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Sensitizing compounds for cancer-treating viruses find new use in vaccine production

At a glance
The challenge

Production of vaccines must be efficient yet high quality to meet demand

The solution

Investigate if cancer-treating compounds can also be used in vaccine production

The outcome

Commercial-level vaccine production using viral sensitizers

What's next?

New industry partners and new research into vaccine production

In her work at the Ottawa Hospital Research Institute, Dr. Rozanne Arulanandam explores how oncolytic viruses (viruses that treat cancers) work. These viruses, Rozanne explains, offer a natural way to target tumours and are often safer than traditional therapies like chemotherapy or radiation. Her research on how oncolytic viruses can target tumour blood vessels has been recently published in the journal Cancer Cell.

Beyond understanding how oncolytic viruses work, Rozanne and other researchers at the University of Ottawa have studied how these viruses can be enhanced with “viral sensitizers,” small molecules that increase their efficacy. Recently, her research into how viral sensitizers can therapeutically enhance oncolytic viruses has been published in the journal Nature Communications.

The 2009 H1N1 outbreak and subsequent vaccine shortage gave the Ottawa-based company ChemVirion R&D the idea to use these viral sensitizer compounds to enhance vaccine production, explains their president Dr. Jean-Simon Diallo. But as a small company, it needed additional resources to move this research forward. So ChemVirion partnered with Rozanne and her supervisor, Dr. John Bell, at the University of Ottawa to undertake a Mitacs Elevate fellowship (then called a Mitacs Industrial Fellowship), which focused on commercial-level vaccine production using the viral sensitizers.

Rozanne’s research into vaccine production attracted the interest of new industry partners.  As a result, a new Mitacs Elevate fellow at the University of Ottawa is now furthering her research into viral sensitizers and vaccine production.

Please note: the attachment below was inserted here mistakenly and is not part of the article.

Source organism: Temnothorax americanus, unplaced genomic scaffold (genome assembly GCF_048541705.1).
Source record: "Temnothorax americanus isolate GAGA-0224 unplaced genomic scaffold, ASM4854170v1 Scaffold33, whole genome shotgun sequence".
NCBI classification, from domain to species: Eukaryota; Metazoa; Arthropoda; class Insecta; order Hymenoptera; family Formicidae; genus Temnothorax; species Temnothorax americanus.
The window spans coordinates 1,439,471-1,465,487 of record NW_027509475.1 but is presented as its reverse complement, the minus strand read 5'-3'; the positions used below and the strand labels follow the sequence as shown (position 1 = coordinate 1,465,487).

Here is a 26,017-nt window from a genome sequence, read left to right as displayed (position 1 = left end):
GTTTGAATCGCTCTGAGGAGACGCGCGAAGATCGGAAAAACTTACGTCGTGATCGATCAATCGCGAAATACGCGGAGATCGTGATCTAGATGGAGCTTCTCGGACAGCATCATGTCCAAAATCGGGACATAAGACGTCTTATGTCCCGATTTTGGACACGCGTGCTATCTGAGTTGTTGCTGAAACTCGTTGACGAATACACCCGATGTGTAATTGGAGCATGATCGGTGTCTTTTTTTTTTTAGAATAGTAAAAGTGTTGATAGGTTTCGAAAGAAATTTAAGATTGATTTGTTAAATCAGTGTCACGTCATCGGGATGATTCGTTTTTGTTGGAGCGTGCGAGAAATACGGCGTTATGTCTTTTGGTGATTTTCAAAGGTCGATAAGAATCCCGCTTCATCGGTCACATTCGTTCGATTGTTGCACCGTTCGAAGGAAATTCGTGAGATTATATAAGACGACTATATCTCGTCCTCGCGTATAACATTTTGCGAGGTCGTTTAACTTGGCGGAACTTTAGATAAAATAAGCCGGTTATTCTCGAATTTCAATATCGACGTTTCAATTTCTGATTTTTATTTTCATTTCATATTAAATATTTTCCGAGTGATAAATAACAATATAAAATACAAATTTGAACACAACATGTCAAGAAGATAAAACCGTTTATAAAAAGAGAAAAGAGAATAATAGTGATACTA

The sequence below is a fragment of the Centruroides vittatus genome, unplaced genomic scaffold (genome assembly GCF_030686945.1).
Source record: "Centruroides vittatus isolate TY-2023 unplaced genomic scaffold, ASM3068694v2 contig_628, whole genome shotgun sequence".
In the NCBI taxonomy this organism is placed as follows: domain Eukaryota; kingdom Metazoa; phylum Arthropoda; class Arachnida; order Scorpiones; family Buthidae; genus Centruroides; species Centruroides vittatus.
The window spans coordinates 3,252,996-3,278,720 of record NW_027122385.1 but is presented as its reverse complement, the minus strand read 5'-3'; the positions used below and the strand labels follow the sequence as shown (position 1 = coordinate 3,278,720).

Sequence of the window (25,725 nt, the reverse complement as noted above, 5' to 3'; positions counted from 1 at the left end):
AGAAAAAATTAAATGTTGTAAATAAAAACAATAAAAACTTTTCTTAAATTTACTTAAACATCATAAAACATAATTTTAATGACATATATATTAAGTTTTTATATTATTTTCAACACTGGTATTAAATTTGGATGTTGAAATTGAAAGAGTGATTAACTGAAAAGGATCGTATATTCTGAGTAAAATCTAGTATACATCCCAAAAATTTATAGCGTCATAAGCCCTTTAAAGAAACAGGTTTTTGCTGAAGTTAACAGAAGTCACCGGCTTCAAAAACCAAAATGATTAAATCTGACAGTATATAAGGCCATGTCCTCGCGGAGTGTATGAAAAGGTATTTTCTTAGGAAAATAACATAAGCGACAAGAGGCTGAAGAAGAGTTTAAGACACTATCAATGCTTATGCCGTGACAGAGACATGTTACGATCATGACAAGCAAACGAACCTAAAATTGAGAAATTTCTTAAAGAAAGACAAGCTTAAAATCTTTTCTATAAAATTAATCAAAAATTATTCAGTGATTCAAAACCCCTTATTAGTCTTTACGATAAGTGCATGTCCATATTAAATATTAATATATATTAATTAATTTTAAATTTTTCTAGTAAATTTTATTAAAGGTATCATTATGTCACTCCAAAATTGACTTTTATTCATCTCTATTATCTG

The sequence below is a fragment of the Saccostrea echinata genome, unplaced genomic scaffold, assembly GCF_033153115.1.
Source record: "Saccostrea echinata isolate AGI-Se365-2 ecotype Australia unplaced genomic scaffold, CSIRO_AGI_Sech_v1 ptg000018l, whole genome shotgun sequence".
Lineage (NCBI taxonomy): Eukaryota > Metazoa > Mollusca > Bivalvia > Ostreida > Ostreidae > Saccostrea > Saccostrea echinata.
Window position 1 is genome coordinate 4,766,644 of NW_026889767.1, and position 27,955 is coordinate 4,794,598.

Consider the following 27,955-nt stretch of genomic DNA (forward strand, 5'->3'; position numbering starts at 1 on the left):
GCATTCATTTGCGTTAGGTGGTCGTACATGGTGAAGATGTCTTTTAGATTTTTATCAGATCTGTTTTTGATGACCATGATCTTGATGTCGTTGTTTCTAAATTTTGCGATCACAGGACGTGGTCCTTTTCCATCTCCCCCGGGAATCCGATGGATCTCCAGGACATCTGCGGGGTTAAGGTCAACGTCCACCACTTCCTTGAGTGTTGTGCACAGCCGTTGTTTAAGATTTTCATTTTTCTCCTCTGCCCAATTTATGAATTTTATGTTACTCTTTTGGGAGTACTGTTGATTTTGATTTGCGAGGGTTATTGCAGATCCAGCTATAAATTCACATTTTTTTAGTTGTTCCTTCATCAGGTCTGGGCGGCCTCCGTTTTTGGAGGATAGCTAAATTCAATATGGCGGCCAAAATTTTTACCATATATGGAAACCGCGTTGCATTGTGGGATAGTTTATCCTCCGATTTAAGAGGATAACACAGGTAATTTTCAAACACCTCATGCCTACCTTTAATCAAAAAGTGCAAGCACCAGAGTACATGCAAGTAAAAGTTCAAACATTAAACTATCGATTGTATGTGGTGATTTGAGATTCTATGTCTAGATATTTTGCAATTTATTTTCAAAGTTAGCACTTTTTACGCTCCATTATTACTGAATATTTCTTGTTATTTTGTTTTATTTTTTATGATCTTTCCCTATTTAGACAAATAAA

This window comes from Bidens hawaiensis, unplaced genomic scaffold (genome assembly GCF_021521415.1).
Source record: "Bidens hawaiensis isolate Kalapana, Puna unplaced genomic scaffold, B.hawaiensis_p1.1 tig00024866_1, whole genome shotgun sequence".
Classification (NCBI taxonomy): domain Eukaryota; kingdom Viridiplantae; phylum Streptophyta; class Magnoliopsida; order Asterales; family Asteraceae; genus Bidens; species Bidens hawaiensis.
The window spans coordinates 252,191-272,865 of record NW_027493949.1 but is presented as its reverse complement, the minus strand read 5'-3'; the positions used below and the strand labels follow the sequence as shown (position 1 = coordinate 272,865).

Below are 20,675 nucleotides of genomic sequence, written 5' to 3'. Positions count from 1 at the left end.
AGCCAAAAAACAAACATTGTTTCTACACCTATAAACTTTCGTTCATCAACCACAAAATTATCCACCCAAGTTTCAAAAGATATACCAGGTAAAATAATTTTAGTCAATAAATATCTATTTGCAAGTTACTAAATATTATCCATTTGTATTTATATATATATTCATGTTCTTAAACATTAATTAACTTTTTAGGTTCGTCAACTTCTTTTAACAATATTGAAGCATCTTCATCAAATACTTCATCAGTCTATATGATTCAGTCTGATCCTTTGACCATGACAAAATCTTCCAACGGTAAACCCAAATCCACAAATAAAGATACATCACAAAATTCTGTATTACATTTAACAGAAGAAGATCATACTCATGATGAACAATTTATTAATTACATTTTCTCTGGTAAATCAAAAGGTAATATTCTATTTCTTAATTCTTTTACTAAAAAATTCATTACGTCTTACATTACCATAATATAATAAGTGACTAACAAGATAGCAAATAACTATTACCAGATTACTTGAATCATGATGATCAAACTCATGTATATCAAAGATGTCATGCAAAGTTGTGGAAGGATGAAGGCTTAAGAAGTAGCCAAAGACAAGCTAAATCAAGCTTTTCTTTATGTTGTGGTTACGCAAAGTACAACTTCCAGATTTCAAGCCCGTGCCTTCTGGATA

Rozanne benefitted from her fellowship’s professional development component. She developed new skills to bring to her collaboration with ChemVirion:

The [Mitacs] Step workshops, especially the Project Management ones, helped me bridge the differences between working in academia and working with an industrial partner,” Rozanne says.

Although the Mitacs project has since concluded, both Rozanne and Dr. Diallo say the impact of its work is still being felt. “It was a great opportunity to develop with this project and the collaboration is still evolving,” Rozanne advises.

For ChemVirion, the fellowship helped propel the research and attract interest from new industry partners. Dr. Diallo says the program is beneficial not only to companies like his, but to emerging researchers like Rozanne: “Mitacs fills a gap to help academia leverage existing investments and connect with industry. It gives researchers the opportunity to move into industry if they want—this is critical, as there are fewer jobs for researchers in academia alone.”


Mitacs would like to thank the Government of Canada, the Atlantic Canada Opportunities Agency, along with Alberta Innovates Technology Futures, the Government of British Columbia, Research Manitoba, the Government of New Brunswick, the Government of Nova Scotia, and the Government of Quebec for their support of Elevate.